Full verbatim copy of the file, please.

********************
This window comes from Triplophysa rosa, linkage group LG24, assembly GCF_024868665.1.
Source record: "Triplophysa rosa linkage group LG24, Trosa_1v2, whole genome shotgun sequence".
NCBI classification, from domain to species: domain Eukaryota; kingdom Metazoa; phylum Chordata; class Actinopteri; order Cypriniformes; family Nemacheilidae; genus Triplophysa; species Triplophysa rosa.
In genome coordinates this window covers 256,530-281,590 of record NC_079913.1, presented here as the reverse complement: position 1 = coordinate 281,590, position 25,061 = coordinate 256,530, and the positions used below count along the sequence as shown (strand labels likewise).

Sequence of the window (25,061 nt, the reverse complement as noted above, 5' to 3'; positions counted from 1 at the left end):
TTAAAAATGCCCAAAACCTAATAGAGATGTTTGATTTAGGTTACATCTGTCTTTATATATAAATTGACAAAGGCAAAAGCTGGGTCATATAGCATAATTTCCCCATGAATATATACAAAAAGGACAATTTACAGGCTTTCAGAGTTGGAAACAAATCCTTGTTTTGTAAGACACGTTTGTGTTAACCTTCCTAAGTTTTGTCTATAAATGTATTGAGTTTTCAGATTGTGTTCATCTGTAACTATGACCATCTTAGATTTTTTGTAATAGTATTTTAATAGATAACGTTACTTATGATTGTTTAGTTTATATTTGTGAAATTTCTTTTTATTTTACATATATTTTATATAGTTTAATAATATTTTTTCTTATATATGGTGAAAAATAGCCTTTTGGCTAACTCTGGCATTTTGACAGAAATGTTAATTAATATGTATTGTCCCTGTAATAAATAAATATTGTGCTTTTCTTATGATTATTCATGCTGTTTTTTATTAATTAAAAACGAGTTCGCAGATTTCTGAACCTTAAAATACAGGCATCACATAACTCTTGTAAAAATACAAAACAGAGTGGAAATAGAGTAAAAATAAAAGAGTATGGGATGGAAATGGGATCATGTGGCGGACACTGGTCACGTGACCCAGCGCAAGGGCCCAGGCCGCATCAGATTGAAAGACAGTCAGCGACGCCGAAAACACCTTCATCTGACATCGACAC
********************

This window comes from Triplophysa rosa, linkage group LG24, assembly GCF_024868665.1.
Source record: "Triplophysa rosa linkage group LG24, Trosa_1v2, whole genome shotgun sequence".
NCBI classification, from domain to species: domain Eukaryota; kingdom Metazoa; phylum Chordata; class Actinopteri; order Cypriniformes; family Nemacheilidae; genus Triplophysa; species Triplophysa rosa.
In genome coordinates this window covers 256,530-281,590 of record NC_079913.1, presented here as the reverse complement: position 1 = coordinate 281,590, position 25,061 = coordinate 256,530, and the positions used below count along the sequence as shown (strand labels likewise).

Sequence of the window (25,061 nt, the reverse complement as noted above, 5' to 3'; positions counted from 1 at the left end):
TTAAAAATGCCCAAAACCTAATAGAGATGTTTGATTTAGGTTACATCTGTCTTTATATATAAATTGACAAAGGCAAAAGCTGGGTCATATAGCATAATTTCCCCATGAATATATACAAAAAGGACAATTTACAGGCTTTCAGAGTTGGAAACAAATCCTTGTTTTGTAAGACACGTTTGTGTTAACCTTCCTAAGTTTTGTCTATAAATGTATTGAGTTTTCAGATTGTGTTCATCTGTAACTATGACCATCTTAGATTTTTTGTAATAGTATTTTAATAGATAACGTTACTTATGATTGTTTAGTTTATATTTGTGAAATTTCTTTTTATTTTACATATATTTTATATAGTTTAATAATATTTTTTCTTATATATGGTGAAAAATAGCCTTTTGGCTAACTCTGGCATTTTGACAGAAATGTTAATTAATATGTATTGTCCCTGTAATAAATAAATATTGTGCTTTTCTTATGATTATTCATGCTGTTTTTTATTAATTAAAAACGAGTTCGCAGATTTCTGAACCTTAAAATACAGGCATCACATAACTCTTGTAAAAATACAAAACAGAGTGGAAATAGAGTAAAAATAAAAGAGTATGGGATGGAAATGGGATCATGTGGCGGACACTGGTCACGTGACCCAGCGCAAGGGCCCAGGCCGCATCAGATTGAAAGACAGTCAGCGACGCCGAAAACACCTTCATCTGACATCGACAC